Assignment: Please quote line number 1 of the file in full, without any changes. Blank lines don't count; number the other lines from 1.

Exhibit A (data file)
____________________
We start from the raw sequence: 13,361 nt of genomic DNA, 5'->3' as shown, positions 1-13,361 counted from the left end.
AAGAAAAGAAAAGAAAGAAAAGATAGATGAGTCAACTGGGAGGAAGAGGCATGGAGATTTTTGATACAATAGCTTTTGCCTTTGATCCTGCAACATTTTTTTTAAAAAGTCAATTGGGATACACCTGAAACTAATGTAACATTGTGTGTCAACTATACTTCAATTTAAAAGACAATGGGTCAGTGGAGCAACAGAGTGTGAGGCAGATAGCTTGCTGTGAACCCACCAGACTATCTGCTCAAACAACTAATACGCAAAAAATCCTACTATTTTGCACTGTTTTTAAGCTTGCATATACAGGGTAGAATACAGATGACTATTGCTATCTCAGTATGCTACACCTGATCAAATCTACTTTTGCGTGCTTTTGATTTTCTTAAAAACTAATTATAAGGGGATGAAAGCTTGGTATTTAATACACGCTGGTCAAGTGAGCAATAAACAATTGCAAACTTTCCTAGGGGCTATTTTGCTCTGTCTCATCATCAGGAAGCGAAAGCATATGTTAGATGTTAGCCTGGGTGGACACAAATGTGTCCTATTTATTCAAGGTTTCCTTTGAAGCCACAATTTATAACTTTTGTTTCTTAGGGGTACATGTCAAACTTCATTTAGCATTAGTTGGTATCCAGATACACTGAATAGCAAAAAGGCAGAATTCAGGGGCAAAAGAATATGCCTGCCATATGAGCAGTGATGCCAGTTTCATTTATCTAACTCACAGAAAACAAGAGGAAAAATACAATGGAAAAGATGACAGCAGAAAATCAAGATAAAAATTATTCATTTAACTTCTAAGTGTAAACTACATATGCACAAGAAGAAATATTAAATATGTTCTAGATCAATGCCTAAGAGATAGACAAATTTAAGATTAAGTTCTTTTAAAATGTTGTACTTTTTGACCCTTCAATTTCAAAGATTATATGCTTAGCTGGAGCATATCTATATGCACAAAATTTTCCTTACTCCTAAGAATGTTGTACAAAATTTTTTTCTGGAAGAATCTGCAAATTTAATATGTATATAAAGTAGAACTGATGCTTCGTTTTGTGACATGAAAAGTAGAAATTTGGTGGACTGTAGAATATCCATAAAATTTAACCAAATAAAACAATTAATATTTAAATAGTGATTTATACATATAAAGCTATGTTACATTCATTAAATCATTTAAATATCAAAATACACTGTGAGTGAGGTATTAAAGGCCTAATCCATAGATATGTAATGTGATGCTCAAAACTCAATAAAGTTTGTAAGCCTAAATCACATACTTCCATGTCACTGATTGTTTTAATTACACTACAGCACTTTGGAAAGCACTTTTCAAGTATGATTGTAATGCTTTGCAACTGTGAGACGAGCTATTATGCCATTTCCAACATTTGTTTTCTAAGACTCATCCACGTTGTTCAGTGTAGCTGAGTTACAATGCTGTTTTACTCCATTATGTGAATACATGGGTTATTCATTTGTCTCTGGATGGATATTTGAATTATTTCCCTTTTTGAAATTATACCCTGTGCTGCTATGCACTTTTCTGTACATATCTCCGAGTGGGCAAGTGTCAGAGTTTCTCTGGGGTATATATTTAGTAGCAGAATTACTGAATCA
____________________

We start from the raw sequence: 13,361 nt of genomic DNA, 5'->3' as shown, positions 1-13,361 counted from the left end.